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Blowback


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Blowback
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Audio CD, June 26, 2001
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Listen to Samples and Buy MP3s

Songs from this album are available to purchase as MP3s. Click on "Buy MP3" or view the MP3 Album.
                                                                                                                                                                                                                                                                                                                                         

Samples
Song Title Time Price
listen  1. Excess 4:43$1.29  Buy MP3 
listen  2. Evolution Revolution Love 4:09$1.29  Buy MP3 
listen  3. Over Me 2:56$1.29  Buy MP3 
listen  4. Girls 4:20$1.29  Buy MP3 
listen  5. You Don't Wanna 5:24$1.29  Buy MP3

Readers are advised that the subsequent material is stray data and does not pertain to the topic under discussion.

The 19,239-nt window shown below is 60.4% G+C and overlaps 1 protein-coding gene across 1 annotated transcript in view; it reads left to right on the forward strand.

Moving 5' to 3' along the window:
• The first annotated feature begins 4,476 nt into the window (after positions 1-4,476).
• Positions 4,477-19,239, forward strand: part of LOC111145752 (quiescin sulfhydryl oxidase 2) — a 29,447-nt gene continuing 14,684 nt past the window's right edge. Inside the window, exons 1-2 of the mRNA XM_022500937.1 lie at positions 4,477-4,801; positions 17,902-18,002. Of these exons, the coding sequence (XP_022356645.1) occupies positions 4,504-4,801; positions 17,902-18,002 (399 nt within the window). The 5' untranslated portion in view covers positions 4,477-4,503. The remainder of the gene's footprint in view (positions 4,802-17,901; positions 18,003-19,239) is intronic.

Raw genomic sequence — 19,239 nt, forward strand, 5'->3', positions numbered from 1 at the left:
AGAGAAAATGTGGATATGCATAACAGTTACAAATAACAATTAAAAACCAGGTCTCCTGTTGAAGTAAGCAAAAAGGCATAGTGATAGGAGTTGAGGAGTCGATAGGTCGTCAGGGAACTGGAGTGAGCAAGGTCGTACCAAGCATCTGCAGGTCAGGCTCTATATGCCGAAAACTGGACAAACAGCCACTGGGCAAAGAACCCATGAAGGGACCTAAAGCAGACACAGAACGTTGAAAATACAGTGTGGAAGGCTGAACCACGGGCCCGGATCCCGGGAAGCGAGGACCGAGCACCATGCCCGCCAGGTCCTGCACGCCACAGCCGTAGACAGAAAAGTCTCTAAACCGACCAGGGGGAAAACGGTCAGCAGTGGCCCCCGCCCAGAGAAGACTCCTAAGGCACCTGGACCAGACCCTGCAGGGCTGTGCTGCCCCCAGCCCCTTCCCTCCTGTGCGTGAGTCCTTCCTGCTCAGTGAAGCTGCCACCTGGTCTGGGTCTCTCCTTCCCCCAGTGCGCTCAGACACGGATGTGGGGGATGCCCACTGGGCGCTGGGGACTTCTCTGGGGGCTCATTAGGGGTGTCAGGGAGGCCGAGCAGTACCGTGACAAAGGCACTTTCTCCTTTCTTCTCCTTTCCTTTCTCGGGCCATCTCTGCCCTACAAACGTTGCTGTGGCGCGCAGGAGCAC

listen  6. #1 Da Woman 2:38$1.29  Buy MP3 
listen  7. Your Name 3:36$1.29  Buy MP3 
listen  8. Diss Never (Dig Up We History) 2:48$1.29  Buy MP3 
listen  9. Bury The Evidence 4:50$1.29  Buy MP3 
listen10. Something In The Way 3:23$1.29  Buy MP3 
listen11. Five Days 4:19$1.29  Buy MP3 
listen12. Give It To 'Em 3:03$1.29  Buy MP3 
listen13. A Song For Yukiko 4:10$1.29  Buy MP3 

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Product Details

  • Audio CD (June 26, 2001)
  • Number of Discs: 1
  • Label: Hollywood Records
  • ASIN: B00005LNH1
  • Average Customer Review: 3.7 out of 5 stars  See all reviews (63 customer reviews)
  • Amazon Best Sellers Rank: #135,818 in Music (See Top 100 in Music)

Editorial Reviews

Amazon.com

Since the release of his debut, Maxinquaye, Tricky fans have wondered when he would or could match the nightmarish splendor of that trip-hop masterpiece. Blowback may not entirely appease the Tricky faithful, but it is the Bristol innovator's most satisfying album in a while. With Maxinquaye's surreal sonics lurking around its edges, Blowback is wonderfully schizophrenic, cavorting through robotically muted ragga, surging funk rock, nauseous, sample-mangled ballads, and bizarre versions of songs like the 1930s standard "Your Name" and Nirvana's "Something in the Way." In fact, with the Red Hot Chili Peppers, Alanis Morrisette, Cyndi Lauper, and Live's Ed Kowalcyzk along for the ride, Blowback is Tricky's Tommy, delivered through the mouths and muscles of the stars.